Koch says that the Board's conclusion that the Machinists accepted its offer was implicitly based on a finding "that Bruno was the Company's agent for purposes of negotiating with" the Machinists. This issue of agency was not raised in the General Counsel's complaint or litigated before the Administrative Law Judge, and Koch maintains that the Board's finding that an agency relationship existed deprived it of due process of law. This is nonsense. The Board made no finding, express or implied, that Bruno was authorized to act as an agent for the Company or the Machinists, nor was it necessary for it to do so in order to conclude that the parties entered into a valid agreement. It is clear from the record that Bruno acted throughout the negotiations as a messenger, not a negotiating agent, sounding out Young on Kelleher's various proposals and relaying his responses back to Kelleher pursuant to Kelleher's repeated requests. While Bruno was not, according to his own testimony, authorized to accept any offers for the Machinists, he could and did convey the Machinists' acceptance of Koch's severance pay offer to Kelleher. Kelleher's express reliance on Bruno to convey Young's response made notice from Bruno of the Machinists' acceptance effective and binding on Koch.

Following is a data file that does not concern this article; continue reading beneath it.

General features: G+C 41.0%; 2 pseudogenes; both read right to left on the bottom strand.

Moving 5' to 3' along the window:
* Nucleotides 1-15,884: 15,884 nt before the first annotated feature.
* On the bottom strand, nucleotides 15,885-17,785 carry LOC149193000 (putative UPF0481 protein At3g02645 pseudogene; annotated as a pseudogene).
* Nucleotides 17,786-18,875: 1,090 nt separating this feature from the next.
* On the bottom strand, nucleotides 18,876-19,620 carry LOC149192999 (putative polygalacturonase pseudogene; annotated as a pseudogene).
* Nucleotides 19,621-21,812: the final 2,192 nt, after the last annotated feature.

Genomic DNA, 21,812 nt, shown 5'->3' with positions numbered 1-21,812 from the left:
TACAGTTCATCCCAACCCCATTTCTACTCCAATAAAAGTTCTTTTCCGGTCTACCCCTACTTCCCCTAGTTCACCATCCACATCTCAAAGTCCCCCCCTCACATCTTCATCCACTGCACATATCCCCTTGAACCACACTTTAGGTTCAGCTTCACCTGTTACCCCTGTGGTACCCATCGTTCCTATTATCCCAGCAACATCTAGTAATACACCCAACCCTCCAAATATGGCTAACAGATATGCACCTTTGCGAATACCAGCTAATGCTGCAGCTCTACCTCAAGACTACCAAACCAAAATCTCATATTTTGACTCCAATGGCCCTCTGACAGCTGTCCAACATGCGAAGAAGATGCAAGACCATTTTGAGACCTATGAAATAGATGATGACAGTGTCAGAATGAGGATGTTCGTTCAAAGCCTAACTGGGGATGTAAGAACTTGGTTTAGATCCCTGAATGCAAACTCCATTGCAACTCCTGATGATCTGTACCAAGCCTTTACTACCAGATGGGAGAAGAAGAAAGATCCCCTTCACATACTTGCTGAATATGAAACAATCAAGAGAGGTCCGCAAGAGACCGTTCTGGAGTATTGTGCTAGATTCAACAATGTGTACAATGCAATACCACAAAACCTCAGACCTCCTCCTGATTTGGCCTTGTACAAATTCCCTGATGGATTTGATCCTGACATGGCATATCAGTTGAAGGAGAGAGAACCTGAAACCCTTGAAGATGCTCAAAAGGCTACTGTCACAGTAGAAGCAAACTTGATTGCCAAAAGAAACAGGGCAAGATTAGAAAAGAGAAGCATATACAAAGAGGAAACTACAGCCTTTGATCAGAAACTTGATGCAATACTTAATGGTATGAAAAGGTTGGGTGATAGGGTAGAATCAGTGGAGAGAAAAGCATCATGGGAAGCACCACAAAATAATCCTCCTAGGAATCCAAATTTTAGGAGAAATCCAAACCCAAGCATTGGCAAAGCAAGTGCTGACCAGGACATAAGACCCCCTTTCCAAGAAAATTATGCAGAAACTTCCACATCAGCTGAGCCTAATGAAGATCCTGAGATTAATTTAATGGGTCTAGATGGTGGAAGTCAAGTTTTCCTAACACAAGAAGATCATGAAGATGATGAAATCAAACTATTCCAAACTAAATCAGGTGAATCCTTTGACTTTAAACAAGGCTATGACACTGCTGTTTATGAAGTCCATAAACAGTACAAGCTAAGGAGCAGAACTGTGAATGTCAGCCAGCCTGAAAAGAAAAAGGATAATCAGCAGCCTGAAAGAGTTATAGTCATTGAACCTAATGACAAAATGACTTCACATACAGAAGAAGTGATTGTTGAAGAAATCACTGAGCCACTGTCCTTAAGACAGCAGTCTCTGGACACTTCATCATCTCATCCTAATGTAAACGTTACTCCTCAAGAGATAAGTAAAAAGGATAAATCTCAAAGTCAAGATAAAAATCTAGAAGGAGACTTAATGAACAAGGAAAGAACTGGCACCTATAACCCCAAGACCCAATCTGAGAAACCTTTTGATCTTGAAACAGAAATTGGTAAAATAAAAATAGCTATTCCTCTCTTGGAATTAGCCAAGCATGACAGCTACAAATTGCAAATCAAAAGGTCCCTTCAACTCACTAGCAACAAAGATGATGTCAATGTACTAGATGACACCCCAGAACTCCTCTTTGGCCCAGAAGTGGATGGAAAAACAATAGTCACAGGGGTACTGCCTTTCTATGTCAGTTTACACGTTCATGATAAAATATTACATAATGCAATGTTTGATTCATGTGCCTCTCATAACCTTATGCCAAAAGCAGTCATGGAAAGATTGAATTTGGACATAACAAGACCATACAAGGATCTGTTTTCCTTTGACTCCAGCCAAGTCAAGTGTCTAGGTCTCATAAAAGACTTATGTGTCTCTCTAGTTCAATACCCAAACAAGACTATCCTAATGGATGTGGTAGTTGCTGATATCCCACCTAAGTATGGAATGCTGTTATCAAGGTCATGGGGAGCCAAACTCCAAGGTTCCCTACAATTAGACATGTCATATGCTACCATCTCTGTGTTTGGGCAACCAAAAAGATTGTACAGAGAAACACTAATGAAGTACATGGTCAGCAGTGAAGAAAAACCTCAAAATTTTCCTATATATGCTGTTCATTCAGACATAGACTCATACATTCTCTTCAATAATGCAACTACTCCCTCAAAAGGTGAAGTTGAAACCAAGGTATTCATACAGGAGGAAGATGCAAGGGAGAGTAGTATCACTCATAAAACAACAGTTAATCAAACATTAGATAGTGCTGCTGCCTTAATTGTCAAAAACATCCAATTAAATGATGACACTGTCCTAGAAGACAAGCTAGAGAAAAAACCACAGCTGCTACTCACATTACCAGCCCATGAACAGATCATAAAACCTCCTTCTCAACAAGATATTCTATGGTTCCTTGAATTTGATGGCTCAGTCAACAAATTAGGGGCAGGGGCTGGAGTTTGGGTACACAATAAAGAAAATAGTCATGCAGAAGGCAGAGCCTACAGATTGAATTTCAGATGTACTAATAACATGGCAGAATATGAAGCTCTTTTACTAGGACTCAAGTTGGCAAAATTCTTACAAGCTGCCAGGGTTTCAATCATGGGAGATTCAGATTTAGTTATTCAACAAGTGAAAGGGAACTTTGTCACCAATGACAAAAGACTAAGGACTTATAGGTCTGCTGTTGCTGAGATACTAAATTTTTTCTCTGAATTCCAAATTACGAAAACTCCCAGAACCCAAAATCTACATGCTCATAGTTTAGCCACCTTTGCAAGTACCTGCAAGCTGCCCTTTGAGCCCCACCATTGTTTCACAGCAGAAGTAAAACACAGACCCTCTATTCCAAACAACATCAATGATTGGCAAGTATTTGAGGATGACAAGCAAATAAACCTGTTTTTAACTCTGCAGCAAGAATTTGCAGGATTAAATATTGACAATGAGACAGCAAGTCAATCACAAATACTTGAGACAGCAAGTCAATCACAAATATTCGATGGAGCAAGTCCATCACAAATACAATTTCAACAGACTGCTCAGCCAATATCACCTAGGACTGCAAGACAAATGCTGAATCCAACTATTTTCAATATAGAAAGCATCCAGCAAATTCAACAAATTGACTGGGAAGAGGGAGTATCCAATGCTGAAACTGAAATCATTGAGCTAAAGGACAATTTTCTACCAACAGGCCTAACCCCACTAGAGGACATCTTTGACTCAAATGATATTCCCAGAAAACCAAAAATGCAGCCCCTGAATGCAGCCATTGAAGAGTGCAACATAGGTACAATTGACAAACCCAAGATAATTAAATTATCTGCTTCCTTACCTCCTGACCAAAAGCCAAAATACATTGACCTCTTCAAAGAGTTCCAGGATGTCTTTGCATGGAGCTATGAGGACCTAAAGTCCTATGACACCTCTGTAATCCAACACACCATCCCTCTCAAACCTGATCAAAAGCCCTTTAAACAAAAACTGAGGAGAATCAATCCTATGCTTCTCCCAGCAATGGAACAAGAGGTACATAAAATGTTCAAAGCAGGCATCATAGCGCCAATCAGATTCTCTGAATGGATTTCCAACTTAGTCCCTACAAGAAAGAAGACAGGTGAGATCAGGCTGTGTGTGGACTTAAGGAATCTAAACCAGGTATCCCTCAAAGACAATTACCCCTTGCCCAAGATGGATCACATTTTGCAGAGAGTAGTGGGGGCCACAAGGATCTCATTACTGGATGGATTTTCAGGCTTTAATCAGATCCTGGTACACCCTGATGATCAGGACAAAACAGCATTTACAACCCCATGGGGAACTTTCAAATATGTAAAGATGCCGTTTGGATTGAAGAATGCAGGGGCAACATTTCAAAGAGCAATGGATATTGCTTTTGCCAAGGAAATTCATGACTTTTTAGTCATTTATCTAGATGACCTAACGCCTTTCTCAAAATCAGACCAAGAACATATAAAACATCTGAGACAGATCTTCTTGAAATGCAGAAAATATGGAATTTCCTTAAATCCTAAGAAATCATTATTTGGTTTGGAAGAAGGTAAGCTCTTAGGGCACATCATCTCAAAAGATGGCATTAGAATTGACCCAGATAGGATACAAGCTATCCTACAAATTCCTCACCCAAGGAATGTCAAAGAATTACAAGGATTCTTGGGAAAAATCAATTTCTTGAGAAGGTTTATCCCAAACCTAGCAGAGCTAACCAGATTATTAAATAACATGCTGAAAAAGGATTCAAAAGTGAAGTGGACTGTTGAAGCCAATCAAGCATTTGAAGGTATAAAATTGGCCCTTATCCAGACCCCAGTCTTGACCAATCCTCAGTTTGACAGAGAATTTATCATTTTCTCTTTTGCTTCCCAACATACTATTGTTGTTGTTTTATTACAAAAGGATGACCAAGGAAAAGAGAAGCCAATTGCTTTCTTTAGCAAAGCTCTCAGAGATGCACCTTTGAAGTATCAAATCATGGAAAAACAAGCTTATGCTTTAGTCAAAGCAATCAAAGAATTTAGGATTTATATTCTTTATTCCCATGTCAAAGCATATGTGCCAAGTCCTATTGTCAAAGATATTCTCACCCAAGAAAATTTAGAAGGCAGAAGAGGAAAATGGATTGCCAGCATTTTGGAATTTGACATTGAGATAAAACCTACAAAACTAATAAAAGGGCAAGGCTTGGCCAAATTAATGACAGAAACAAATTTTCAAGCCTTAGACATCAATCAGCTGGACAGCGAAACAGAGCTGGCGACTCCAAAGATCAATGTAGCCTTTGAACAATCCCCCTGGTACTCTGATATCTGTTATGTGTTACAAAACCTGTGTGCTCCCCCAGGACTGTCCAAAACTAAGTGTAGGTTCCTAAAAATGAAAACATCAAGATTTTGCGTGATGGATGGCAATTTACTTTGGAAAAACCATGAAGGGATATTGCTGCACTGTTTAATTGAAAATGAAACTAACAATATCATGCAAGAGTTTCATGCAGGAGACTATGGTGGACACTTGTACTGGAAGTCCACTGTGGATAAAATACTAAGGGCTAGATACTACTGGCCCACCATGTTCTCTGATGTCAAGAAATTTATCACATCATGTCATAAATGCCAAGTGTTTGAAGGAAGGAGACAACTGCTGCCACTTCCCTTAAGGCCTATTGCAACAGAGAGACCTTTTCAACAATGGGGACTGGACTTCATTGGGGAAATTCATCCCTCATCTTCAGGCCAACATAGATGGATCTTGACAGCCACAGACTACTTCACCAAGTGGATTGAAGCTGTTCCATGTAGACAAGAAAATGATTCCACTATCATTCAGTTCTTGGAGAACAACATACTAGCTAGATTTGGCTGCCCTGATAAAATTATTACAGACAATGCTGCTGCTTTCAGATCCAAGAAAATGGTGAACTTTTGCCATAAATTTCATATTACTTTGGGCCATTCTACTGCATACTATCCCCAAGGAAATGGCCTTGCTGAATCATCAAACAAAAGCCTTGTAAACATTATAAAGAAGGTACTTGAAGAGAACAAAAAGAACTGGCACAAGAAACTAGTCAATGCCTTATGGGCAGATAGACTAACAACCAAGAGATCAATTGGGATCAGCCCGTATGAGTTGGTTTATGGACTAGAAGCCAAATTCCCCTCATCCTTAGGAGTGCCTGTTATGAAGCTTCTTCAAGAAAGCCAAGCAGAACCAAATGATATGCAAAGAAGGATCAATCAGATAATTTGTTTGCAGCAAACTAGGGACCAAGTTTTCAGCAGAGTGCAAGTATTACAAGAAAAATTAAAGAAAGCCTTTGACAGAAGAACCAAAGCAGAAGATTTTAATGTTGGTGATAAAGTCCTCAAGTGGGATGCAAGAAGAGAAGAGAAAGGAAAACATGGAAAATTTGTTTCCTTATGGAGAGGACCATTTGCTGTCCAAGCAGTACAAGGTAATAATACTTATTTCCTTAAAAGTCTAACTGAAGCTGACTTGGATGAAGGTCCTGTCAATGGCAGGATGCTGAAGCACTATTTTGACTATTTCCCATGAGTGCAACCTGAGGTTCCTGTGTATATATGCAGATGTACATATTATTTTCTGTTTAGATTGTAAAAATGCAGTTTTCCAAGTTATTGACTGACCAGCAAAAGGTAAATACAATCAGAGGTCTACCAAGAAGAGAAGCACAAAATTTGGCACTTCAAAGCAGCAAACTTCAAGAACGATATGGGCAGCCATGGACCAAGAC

The order of the Board will be enforced.

SNEED, Circuit Judge (dissenting):


I dissent. The National Labor Relations Act does not abrogate the law of agency or the law of offer and acceptance. However Bruno's role is denominated, he may not be treated like the post office, See Adams v. Lindsell, 1 B. & Ald. 681 (1818). His statements had operative significance only if Bruno was Kelleher's agent to ascertain whether Young would accept Kelleher's offer and Young's agent for the transmission of his acceptance. The burden is upon the party asserting agency both to prove its existence and its extent. Sunset Line & Twine Co., 79 N.L.R.B. 1487 (1948). The two telephone conversations between Kelleher and Bruno (R.T. 28-29, 29-30) at best show authority in Bruno to convey information to Kelleher; but as soon as the need for negotiations arose, Young was called to attend a meeting personally (R.T. 30-33). I find sufficient evidence neither of Bruno's actual authority to act as the agent of both Kelleher and Young, nor of his apparent authority to do so, See 29 U.S.C. §§ 152(13), 185(e).